Feb 01, 2022

Teen Scene

By Lori Draz and Felicia Mattioli

Welcome to Teen Scene. Each month our young authors write, in their own voice, stories that will educate and inform fellow students and parents. If you are a teen who would like to write your story, contact The Journal. We’ll help you polish it up, so don’t worry, let’s just get to sharing.

This month’s author is Colts Neck’s 19-year-old Felicia Mattioli, a sophomore at the Fashion Institute of Technology. This month, The Journal is focusing on beauty and fashion, but our author has been focusing on fashion her whole life. Like the creations of the designers she will be working with, Felicia created her life’s unique design. There weren’t many who shared her passion for fashion in high school, but that didn’t stop Felicia from pursuing the life of her dreams. Here is Felicia’s story.  

My sixth grade backpack was blueberry blue. My jaw dropped when I saw it online, and my mom encouraged my purchase, saying it matched my Catholic school uniform and that I would look unique. I don’t know how many sixth graders strive to be “unique,” but I went with it anyway because I loved the color. Without a sliver of doubt, I walked through the Holy Cross front doors with my back straight and a smile from ear to ear. Every day during that winter, I paired my blueberry blue backpack with my white fur bomber jacket and my Mary Jane shoes. People would stare and my teachers would say I was “daring,” but I brushed it off. I liked expressing myself and looked up to the few older students who would dress like me too. It was then that I realized I really loved fashion. 

Fast forward to high school, and I was even more determined than that sixth grade girl with the blueberry blue backpack. My dream was to attend the Fashion Institute of Technology in New York, and no one was stopping me. My mom and I would go to college fairs, and I brushed past every table. My eyes were locked on the letters FIT. Twice a year, I skipped school and jumped on NJ Transit to volunteer at New York Fashion Week, acting like I belonged when really the only place I belonged was my biology class at Colts Neck High School. Fashion Week seemed so surreal. Everyone was well dressed, professional and extremely passionate about fashion. Then, the next day came, and I returned to school, feeling like I was in a bubble.

I can’t blame my peers for not understanding. Colts Neck is filled with fashion moguls but not necessarily with fashion industry moguls. I was automatically grouped with artists, musicians and other creative minds who didn’t conform to the norms of post-graduation life. It wasn’t that we were lesser than or illegitimate, but simply different. At the time, it was difficult to differentiate between the two, and I would constantly go home defeated. Unlike my sixth grade self, it was hard to be unique and stand out from the crowd. While my peers discussed their college applications, millions of essays and plan B schools, I sat waiting for a single letter. At the end of the day, there was only plan A for me. If I didn’t get into FIT, I was going to apply over and over until I did. This was a hard concept for people to grasp, and I constantly found myself clarifying, rationalizing and defending myself to others.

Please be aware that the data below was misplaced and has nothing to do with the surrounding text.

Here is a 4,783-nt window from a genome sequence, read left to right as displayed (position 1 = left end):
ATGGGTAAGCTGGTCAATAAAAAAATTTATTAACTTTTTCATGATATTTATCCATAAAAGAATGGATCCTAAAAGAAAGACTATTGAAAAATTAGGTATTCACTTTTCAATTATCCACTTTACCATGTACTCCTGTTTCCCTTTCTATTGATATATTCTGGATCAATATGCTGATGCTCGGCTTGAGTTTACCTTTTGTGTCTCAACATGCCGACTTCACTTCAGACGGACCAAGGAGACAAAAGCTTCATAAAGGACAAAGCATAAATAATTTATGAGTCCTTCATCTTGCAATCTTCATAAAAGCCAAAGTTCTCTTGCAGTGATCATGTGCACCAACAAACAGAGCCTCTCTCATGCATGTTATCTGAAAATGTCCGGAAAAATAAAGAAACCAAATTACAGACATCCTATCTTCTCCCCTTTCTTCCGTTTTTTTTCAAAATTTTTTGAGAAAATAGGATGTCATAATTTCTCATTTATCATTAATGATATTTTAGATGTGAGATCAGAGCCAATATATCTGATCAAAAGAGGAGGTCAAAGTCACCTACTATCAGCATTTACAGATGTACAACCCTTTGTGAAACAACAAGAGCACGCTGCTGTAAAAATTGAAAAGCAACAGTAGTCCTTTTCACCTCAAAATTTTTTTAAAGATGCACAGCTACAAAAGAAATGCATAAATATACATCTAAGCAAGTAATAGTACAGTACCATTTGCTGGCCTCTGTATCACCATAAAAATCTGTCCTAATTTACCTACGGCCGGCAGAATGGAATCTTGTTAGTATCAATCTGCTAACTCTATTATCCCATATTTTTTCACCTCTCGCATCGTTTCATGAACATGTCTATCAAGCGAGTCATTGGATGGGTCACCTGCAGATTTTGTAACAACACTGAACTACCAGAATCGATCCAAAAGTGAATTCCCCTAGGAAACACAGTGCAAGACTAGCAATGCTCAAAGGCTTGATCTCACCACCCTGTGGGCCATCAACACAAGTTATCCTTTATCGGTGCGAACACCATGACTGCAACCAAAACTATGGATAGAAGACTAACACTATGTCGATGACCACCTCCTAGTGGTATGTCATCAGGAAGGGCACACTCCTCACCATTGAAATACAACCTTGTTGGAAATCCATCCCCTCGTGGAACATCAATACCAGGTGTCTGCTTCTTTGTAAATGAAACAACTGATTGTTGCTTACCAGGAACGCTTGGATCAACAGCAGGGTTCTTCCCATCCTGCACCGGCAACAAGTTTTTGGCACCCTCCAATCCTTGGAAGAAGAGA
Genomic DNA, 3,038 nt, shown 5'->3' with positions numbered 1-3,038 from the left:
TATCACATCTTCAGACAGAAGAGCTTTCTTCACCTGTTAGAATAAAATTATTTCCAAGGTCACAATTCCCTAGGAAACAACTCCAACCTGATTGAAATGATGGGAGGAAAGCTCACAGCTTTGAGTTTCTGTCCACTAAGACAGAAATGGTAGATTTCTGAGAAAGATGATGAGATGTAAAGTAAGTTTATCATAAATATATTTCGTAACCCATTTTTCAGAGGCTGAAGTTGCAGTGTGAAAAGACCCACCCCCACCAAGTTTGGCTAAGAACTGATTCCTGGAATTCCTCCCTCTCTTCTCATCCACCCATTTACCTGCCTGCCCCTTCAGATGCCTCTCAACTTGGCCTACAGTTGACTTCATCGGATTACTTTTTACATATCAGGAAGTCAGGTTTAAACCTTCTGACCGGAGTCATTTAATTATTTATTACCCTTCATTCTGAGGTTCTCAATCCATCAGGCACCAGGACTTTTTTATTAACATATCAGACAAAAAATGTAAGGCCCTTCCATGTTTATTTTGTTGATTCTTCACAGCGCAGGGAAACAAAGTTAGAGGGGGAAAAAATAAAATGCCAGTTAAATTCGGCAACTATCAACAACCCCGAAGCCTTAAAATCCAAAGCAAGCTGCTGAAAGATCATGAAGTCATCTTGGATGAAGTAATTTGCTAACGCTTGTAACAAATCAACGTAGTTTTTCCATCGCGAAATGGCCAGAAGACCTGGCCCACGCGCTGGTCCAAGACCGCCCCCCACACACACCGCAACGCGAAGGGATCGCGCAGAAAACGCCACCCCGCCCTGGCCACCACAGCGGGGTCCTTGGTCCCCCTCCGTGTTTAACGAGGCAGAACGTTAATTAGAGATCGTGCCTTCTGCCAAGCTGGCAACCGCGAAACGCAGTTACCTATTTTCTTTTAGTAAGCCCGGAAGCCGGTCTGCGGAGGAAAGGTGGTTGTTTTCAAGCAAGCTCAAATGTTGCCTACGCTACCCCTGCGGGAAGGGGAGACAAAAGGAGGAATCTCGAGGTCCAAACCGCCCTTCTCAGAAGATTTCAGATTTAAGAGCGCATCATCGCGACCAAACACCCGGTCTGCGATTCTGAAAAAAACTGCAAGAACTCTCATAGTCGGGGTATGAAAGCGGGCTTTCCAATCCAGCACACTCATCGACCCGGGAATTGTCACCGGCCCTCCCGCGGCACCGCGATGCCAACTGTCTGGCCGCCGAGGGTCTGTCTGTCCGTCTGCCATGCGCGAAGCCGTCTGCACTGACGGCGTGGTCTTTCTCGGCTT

“What are you going to do at fashion school?” They would ask. “You can’t even sew.” 

I told them, “I won’t be in the design program. I’m studying Fashion Business Management.” 

“How are you even going to make money?” 

Fashion is a multi-billion dollar industry. 

“That school must be so easy to get into, it’s fashion.” 

FIT is the No. 1 ranked fashion school in the world, so it’s actually really hard to get in. 

I robotically repeated those every single day for a year, and still no one got it. There was one girl, two years older than me, who committed to FIT. Even though I didn’t know a thing about her, she was automatically my hero because she was living out my dream. But despite these small glimpses of hope for my happy ending, I remember one night when I almost folded. My mom and I went for ice cream which was code for a serious life talk. I told her that I changed my mind; I wanted to go to a state school in the south and have a normal college experience. At the end of the day, FIT doesn’t have sororities or football games; it has internships and career seminars. She was shocked and thought I was kidding. I assured her that I was not and that I didn’t want to miss out. I will never forget what she told me. “Miss out? I know you. While all those girls from high school are going to sorority mixers, you’ll be interning for Chanel. You know what you want deep inside, so go get it.” 

I am now a sophomore at the Fashion Institute of Technology. I not only got into the school but was also accepted into their Presidential Scholars program. I study Fashion Business Management and love every minute of it. Even though I come home to see my family so often NJ Transit should cut me a frequent traveler’s check, New York quickly became my home. I am constantly inspired by my environment, my peers, my professors and most of all, my mom. Through it all, she has been my biggest supporter and believed in me when no one else did. It’s hard to be persistent when most people aren’t necessarily cheering your name, but I think that’s what makes true success. The fashion industry thrives on those who are confident, unique and determined. You have to be unapologetically you, and once I realized that, the world seemed to open up. In the end, I still have that sixth grade girl inside of me and carry her to school every day with the same blueberry blue backpack.